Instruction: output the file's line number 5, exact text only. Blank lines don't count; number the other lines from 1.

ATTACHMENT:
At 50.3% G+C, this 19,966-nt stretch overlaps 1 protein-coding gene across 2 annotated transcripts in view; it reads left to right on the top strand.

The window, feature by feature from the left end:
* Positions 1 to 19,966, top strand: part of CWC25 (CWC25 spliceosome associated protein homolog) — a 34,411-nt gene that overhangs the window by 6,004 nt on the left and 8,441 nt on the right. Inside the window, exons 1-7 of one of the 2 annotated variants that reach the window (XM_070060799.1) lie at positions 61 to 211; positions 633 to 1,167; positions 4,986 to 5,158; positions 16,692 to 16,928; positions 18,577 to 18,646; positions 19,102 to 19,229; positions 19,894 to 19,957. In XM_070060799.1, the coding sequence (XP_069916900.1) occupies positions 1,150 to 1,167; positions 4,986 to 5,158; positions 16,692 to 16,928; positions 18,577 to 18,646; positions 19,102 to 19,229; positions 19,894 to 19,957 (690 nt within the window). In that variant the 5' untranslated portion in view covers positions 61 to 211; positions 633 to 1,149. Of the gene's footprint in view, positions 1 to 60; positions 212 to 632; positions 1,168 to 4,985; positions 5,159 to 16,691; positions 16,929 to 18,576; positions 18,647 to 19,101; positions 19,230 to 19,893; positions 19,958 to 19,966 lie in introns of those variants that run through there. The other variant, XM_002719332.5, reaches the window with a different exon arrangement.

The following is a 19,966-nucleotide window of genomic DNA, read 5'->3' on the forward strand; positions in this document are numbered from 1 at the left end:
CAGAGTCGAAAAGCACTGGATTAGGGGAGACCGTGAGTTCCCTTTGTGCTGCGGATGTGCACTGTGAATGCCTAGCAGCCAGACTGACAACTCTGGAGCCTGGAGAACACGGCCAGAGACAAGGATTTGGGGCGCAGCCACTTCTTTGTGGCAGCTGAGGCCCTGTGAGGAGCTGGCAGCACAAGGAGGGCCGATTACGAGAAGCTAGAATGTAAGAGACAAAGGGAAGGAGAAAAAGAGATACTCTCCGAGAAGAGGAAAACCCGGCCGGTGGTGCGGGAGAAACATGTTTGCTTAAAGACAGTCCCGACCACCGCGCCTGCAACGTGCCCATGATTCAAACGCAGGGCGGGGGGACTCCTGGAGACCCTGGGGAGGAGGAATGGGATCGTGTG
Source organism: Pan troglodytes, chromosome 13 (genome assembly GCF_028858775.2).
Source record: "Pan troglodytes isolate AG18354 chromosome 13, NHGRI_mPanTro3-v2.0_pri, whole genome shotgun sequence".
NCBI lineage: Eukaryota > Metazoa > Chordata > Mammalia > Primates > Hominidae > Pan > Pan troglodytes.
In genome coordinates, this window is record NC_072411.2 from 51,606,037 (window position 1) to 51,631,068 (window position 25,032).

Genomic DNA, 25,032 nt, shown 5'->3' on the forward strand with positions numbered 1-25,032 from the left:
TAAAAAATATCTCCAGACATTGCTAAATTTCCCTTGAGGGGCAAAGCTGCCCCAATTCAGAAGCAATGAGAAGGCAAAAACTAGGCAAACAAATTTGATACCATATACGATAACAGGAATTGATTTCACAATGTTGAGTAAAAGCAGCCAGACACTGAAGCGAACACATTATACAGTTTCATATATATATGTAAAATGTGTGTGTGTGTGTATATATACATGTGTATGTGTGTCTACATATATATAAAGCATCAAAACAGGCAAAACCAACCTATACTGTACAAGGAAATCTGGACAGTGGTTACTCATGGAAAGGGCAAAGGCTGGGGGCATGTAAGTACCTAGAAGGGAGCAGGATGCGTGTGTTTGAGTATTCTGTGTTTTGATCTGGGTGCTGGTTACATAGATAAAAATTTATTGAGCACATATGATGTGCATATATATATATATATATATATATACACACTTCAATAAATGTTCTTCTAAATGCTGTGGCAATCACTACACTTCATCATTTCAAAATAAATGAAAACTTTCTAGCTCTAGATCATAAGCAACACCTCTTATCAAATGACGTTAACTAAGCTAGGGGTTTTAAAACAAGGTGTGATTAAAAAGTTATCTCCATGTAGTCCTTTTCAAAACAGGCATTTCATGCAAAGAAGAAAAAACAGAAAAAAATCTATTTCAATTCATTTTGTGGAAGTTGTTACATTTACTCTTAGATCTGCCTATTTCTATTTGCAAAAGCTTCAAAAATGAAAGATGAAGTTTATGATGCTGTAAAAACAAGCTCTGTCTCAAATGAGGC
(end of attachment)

CAGAGTCGAAAAGCACTGGATTAGGGGAGACCGTGAGTTCCCTTTGTGCTGCGGATGTGCACTGTGAATGCCTAGCAGCCAGACTGACAACTCTGGAGCCTGGAGAACACGGCCAGAGACAAGGATTTGGGGCGCAGCCACTTCTTTGTGGCAGCTGAGGCCCTGTGAGGAGCTGGCAGCACAAGGAGGGCCGATTACGAGAAGCTAGAATGTAAGAGACAAAGGGAAGGAGAAAAAGAGATACTCTCCGAGAAGAGGAAAACCCGGCCGGTGGTGCGGGAGAAACATGTTTGCTTAAAGACAGTCCCGACCACCGCGCCTGCAACGTGCCCATGATTCAAACGCAGGGCGGGGGGACTCCTGGAGACCCTGGGGAGGAGGAATGGGATCGTGTG